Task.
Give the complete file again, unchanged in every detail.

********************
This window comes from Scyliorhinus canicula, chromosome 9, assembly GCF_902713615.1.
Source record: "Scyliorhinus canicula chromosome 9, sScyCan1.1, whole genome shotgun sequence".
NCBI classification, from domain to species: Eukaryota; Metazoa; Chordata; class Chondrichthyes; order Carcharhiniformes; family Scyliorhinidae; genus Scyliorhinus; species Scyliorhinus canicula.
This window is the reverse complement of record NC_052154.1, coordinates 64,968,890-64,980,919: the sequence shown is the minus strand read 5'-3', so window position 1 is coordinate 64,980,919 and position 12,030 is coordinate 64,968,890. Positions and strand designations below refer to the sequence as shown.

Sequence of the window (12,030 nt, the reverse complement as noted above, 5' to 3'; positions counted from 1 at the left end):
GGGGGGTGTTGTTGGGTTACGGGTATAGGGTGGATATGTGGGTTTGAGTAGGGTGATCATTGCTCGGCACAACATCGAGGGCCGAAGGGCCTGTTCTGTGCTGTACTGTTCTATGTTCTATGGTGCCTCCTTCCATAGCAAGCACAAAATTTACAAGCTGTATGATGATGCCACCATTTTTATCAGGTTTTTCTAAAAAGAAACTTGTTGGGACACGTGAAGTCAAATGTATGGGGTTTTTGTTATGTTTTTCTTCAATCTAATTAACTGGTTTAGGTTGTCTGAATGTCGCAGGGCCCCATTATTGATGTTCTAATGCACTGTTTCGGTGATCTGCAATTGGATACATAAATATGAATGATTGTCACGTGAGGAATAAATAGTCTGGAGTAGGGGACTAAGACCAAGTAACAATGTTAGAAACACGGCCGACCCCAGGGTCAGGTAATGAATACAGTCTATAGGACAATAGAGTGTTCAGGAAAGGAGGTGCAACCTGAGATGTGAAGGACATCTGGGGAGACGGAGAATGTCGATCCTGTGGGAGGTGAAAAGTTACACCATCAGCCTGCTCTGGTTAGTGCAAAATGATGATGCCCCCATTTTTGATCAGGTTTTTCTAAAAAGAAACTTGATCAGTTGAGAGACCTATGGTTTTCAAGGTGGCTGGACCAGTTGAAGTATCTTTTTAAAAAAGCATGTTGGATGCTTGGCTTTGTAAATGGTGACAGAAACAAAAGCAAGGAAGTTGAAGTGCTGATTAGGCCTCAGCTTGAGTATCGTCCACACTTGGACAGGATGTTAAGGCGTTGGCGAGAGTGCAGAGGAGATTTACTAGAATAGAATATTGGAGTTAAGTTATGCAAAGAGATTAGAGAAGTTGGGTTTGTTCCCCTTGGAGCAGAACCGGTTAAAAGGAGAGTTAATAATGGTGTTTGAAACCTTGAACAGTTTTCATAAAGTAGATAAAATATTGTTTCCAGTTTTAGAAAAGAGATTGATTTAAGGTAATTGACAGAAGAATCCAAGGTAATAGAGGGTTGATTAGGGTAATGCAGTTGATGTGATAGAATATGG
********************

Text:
This window comes from Scyliorhinus canicula, chromosome 9, assembly GCF_902713615.1.
Source record: "Scyliorhinus canicula chromosome 9, sScyCan1.1, whole genome shotgun sequence".
NCBI classification, from domain to species: Eukaryota; Metazoa; Chordata; class Chondrichthyes; order Carcharhiniformes; family Scyliorhinidae; genus Scyliorhinus; species Scyliorhinus canicula.
This window is the reverse complement of record NC_052154.1, coordinates 64,968,890-64,980,919: the sequence shown is the minus strand read 5'-3', so window position 1 is coordinate 64,980,919 and position 12,030 is coordinate 64,968,890. Positions and strand designations below refer to the sequence as shown.

Sequence of the window (12,030 nt, the reverse complement as noted above, 5' to 3'; positions counted from 1 at the left end):
GGGGGGTGTTGTTGGGTTACGGGTATAGGGTGGATATGTGGGTTTGAGTAGGGTGATCATTGCTCGGCACAACATCGAGGGCCGAAGGGCCTGTTCTGTGCTGTACTGTTCTATGTTCTATGGTGCCTCCTTCCATAGCAAGCACAAAATTTACAAGCTGTATGATGATGCCACCATTTTTATCAGGTTTTTCTAAAAAGAAACTTGTTGGGACACGTGAAGTCAAATGTATGGGGTTTTTGTTATGTTTTTCTTCAATCTAATTAACTGGTTTAGGTTGTCTGAATGTCGCAGGGCCCCATTATTGATGTTCTAATGCACTGTTTCGGTGATCTGCAATTGGATACATAAATATGAATGATTGTCACGTGAGGAATAAATAGTCTGGAGTAGGGGACTAAGACCAAGTAACAATGTTAGAAACACGGCCGACCCCAGGGTCAGGTAATGAATACAGTCTATAGGACAATAGAGTGTTCAGGAAAGGAGGTGCAACCTGAGATGTGAAGGACATCTGGGGAGACGGAGAATGTCGATCCTGTGGGAGGTGAAAAGTTACACCATCAGCCTGCTCTGGTTAGTGCAAAATGATGATGCCCCCATTTTTGATCAGGTTTTTCTAAAAAGAAACTTGATCAGTTGAGAGACCTATGGTTTTCAAGGTGGCTGGACCAGTTGAAGTATCTTTTTAAAAAAGCATGTTGGATGCTTGGCTTTGTAAATGGTGACAGAAACAAAAGCAAGGAAGTTGAAGTGCTGATTAGGCCTCAGCTTGAGTATCGTCCACACTTGGACAGGATGTTAAGGCGTTGGCGAGAGTGCAGAGGAGATTTACTAGAATAGAATATTGGAGTTAAGTTATGCAAAGAGATTAGAGAAGTTGGGTTTGTTCCCCTTGGAGCAGAACCGGTTAAAAGGAGAGTTAATAATGGTGTTTGAAACCTTGAACAGTTTTCATAAAGTAGATAAAATATTGTTTCCAGTTTTAGAAAAGAGATTGATTTAAGGTAATTGACAGAAGAATCCAAGGTAATAGAGGGTTGATTAGGGTAATGCAGTTGATGTGATAGAATATGG